Army chief General Bikram Singh on Wednesday said four soldiers, including an officer, had been indicted by a court of inquiry into a sex scandal in the Democratic Republic of Congo where Indian peacekeepers had been accused of fathering children.
The army has launched disciplinary action against a jawan of the 6th battalion of the Sikh Regiment after the DNA tests proved that he had fathered a child in the Congo.
It has also initiated disciplinary action against a major, a junior commissioned officer and another jawan for alleged lapses in the same case. The incident was reported in 2008.
The entire battalion had come under a cloud after reports that children with "Indian features" were spotted near areas where the peacekeepers were deployed.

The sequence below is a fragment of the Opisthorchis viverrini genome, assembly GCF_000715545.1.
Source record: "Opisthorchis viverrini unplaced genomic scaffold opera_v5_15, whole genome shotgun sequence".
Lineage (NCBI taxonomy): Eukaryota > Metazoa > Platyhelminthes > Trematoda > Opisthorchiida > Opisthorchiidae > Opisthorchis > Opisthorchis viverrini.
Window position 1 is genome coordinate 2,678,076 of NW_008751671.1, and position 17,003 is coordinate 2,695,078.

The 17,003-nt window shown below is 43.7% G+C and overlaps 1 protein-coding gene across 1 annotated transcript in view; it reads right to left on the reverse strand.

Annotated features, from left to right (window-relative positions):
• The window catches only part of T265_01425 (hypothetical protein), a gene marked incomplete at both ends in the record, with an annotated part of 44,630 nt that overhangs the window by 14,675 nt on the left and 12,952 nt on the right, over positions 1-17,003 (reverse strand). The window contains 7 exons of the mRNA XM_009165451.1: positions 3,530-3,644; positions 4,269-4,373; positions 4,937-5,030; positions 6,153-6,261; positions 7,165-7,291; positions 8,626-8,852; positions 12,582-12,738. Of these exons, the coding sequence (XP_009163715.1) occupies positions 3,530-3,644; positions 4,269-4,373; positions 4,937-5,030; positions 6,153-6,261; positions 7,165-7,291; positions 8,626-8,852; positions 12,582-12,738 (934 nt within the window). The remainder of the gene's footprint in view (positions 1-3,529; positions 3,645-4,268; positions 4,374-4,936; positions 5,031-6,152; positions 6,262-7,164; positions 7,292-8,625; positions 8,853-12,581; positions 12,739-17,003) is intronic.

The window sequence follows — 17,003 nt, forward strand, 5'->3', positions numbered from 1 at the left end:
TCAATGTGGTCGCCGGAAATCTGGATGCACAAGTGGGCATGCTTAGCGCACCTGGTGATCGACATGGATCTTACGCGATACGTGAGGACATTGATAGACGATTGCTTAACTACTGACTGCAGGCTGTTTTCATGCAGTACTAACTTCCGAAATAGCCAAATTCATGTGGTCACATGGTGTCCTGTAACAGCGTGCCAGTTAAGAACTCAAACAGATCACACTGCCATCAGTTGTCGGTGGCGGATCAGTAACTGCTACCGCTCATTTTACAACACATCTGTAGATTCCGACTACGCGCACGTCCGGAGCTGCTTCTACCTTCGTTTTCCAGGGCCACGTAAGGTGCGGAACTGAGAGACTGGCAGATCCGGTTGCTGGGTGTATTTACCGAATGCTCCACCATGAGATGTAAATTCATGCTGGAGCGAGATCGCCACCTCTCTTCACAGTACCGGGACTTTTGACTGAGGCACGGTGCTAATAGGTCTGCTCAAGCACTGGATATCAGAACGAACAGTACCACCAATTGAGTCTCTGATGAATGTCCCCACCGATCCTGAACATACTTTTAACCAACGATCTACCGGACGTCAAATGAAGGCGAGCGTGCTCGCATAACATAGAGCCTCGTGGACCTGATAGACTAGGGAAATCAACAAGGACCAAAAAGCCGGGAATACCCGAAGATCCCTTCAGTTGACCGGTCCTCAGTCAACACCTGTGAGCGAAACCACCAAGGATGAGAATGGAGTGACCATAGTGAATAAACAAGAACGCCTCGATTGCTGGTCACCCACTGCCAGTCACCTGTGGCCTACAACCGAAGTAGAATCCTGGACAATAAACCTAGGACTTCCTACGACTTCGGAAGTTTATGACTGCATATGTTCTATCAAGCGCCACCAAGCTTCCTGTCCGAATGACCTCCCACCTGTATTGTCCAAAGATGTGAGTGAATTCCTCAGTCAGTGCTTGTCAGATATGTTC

The United Nations' Office of Internal Oversight Services had shared details of the case with the Indian authorities.
However, the army probe has established that the rot did not run as deep as the powerful UN investigating agency had feared.
The UN mission in the Congo is served by more than 4,500 Indian troops. The 18,900-strong mission, the largest and costliest UN deployment across the globe, is the only mission where troops can be prosecuted for sex with prostitutes.